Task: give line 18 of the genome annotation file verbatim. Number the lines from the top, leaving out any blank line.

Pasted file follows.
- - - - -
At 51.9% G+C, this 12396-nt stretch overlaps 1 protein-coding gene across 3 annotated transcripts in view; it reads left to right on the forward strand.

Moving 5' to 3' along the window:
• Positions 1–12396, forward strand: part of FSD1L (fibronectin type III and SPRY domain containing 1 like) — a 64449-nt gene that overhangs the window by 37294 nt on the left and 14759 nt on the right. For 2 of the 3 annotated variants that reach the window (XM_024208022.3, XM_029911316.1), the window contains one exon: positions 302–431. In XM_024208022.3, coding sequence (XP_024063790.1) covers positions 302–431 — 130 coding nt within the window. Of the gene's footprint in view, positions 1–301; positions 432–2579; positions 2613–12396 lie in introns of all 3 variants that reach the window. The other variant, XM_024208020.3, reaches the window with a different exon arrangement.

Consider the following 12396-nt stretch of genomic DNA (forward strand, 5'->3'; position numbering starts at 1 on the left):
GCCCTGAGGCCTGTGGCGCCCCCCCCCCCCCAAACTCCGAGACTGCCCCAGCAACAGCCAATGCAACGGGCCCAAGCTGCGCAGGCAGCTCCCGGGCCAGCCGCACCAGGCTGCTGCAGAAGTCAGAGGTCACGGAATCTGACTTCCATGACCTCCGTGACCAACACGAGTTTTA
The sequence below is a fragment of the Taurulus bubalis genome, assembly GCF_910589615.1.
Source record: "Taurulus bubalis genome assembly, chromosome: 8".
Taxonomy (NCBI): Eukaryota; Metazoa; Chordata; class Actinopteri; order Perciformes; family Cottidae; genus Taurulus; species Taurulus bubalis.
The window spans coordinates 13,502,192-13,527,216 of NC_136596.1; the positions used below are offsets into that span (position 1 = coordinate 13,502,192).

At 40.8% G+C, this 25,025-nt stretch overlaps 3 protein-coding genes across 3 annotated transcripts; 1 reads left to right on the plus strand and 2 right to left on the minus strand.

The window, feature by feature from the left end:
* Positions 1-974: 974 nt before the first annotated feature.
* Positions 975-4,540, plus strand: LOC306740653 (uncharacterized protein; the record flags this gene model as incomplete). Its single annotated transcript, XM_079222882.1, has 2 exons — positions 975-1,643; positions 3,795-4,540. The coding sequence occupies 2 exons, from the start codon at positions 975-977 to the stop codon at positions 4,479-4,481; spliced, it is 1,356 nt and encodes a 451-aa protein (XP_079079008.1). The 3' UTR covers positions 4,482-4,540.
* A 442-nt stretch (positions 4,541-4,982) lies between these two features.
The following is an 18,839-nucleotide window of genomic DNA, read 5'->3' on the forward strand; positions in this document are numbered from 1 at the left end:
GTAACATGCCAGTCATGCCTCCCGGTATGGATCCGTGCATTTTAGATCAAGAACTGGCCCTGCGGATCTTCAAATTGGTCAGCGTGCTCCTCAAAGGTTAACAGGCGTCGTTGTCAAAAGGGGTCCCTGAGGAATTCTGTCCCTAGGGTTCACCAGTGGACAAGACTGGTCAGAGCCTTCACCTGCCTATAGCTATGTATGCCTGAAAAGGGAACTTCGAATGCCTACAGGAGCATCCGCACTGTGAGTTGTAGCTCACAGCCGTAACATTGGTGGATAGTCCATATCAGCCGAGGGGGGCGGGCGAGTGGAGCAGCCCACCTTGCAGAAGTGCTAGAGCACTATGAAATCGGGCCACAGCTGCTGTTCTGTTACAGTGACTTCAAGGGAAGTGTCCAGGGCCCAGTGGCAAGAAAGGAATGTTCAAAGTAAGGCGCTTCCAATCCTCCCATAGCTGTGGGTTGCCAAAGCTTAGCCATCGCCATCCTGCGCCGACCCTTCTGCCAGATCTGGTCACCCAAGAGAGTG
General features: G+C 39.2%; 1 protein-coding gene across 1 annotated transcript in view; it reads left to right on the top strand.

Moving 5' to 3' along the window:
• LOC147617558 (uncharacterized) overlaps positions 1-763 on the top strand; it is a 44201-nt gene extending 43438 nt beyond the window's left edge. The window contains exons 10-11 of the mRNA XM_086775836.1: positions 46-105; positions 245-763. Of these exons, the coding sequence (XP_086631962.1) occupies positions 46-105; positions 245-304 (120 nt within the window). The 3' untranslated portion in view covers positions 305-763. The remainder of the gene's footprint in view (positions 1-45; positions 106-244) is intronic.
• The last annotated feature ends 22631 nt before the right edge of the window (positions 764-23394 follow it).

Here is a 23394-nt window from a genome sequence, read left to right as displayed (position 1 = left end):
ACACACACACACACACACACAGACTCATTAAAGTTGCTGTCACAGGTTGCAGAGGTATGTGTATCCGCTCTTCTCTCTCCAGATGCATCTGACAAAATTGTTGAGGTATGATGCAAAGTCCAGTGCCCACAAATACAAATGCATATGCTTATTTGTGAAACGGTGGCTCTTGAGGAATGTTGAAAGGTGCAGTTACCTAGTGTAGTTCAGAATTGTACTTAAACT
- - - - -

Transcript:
Moving 5' to 3' along the window: